OK, so it’s not Christmas. But I wrote something around Christmas time that didn’t get finished. I finished it the other day and thought that I would post it regardless. A month late, but for me that’s tantamount to early. It’s a rant anyway and you can save yourself some angst by ignoring it altogether. You’ve been warned.

A Facebook friend of mine posted this . A few weeks before Christmas. Actually, more than one did. Then a few days later another posted this  .

The lyrics of the song are:

If you don’t see merry Christmas in the window,
no you don’t go in that store
If you don’t see merry Christmas in the window,
yes you walk right by that door
Oh it’s all about the little baby Jesus and my Savior’s day of birth
It’s the one and only reason that we celebrate the season
wishing love to all and; peace upon the earth
If you don’t hear ‘Merry Christmas’ when they greet you
when you’re walking through store
Simply turn and say ‘It’s very nice to meet you’
As you walk right out that door
Words are chosen every year to hide it’s Christmas
the reason for our hol-i-day
They’re not happy what we’re singing
but they want their tills a’ringing
Trying to sell my Christmas every other way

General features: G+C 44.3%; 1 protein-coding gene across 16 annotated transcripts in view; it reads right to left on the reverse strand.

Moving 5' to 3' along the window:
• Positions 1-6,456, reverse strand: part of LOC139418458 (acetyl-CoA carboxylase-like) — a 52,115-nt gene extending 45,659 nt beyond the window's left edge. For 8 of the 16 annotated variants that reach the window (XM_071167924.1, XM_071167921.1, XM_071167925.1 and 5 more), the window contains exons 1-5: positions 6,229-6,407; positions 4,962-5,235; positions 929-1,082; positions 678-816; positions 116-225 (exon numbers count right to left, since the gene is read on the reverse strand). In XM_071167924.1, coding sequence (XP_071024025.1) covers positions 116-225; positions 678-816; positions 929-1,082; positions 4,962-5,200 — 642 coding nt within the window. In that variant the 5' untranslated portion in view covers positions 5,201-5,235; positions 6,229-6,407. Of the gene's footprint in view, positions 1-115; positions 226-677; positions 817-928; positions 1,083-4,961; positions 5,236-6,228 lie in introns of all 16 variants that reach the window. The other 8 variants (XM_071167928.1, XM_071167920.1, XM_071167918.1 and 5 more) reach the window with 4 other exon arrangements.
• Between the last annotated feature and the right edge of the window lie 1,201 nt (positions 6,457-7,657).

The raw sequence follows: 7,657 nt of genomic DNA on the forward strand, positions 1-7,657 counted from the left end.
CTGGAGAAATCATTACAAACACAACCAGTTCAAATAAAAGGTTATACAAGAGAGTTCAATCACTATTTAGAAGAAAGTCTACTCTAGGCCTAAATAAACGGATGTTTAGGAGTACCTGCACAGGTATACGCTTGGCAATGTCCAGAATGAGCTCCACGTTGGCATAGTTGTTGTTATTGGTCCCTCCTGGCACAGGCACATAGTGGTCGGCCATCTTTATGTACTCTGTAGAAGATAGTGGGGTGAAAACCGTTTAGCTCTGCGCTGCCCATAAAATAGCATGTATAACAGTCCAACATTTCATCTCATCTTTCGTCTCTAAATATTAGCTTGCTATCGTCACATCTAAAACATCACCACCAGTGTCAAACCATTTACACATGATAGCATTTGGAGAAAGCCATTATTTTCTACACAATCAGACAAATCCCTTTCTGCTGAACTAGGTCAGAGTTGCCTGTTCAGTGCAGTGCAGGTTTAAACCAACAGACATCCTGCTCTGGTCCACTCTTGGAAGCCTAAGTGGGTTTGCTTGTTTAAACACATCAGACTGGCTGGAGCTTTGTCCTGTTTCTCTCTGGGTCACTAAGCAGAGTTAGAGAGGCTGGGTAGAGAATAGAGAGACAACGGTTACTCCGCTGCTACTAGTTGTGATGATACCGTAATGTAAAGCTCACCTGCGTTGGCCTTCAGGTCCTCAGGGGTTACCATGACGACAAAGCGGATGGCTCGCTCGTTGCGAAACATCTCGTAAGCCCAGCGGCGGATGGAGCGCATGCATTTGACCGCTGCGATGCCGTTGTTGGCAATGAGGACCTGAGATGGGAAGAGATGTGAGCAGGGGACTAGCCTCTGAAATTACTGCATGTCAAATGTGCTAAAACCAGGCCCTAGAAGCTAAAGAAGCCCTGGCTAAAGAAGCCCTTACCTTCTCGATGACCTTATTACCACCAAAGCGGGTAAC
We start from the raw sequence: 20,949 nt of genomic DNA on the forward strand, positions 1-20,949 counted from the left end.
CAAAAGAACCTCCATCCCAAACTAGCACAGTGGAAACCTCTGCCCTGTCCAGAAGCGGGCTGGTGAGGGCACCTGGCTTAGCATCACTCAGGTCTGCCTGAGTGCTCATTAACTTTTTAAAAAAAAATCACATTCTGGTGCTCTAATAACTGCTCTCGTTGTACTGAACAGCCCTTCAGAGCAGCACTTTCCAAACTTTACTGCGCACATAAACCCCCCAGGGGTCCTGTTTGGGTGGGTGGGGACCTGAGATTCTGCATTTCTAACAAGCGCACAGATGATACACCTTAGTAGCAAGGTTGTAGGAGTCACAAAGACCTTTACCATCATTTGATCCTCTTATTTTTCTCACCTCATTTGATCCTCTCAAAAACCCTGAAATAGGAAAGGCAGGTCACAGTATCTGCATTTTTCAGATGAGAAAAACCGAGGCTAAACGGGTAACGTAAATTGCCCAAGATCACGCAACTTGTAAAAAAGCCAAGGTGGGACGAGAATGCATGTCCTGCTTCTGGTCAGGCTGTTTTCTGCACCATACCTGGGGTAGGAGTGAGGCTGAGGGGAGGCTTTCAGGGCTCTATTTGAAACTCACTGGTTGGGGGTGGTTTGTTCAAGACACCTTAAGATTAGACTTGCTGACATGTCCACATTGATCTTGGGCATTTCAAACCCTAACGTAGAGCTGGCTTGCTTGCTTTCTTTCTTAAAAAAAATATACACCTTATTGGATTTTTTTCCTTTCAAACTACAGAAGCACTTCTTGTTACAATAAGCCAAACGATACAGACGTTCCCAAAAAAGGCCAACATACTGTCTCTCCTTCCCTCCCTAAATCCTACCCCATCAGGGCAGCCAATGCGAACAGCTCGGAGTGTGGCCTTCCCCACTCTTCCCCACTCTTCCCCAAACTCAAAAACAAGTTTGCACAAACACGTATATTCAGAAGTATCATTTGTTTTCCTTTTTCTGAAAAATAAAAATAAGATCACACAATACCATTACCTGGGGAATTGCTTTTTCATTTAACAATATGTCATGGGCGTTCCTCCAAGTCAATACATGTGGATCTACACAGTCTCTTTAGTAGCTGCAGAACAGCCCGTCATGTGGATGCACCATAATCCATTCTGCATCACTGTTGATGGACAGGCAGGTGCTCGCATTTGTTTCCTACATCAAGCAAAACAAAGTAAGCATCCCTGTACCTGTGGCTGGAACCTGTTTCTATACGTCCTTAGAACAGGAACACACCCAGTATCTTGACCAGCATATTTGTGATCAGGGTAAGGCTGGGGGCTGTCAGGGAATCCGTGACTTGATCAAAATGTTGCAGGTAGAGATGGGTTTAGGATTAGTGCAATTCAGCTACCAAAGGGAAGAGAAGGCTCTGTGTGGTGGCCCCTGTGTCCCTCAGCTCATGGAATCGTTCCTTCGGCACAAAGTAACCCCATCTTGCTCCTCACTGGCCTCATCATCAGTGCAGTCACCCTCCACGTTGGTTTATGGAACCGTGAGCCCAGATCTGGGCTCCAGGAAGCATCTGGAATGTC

come and stand out from the crowd,
say Merry Christmas and be proud
Christmas isn’t just another holiday
What would be missing, now lets see,
if not for Christ’s nativity
No silent night or first noels No Santa’s sleigh
No jingle bells
No star atop the Christmas tree
No special day for family
No bells that ring for angels wings
No dolls and trains that Santa brings
No drummer boy or Tiny Tim
No Mr. Scrooge, we all know him
No list of those whose been good or bad
Well maybe that won’t be too sad No candy canes or mistletoe
No Christmas lights out in the snow
No stockings hung with so much care
hoping Santa finds them there
And one more thing there wouldn’t be
no partridge in a rum pum pum pum
If you don’t believe the reasons for my Christmas
then it’s sure okay with me
Please don’t tell me what to say, or what music I can play
after all my Christmas is my special day
Come and stand out from the crowd,
say ‘Merry Christmas’ and be proud
Christmas isn’t just another holiday

Really.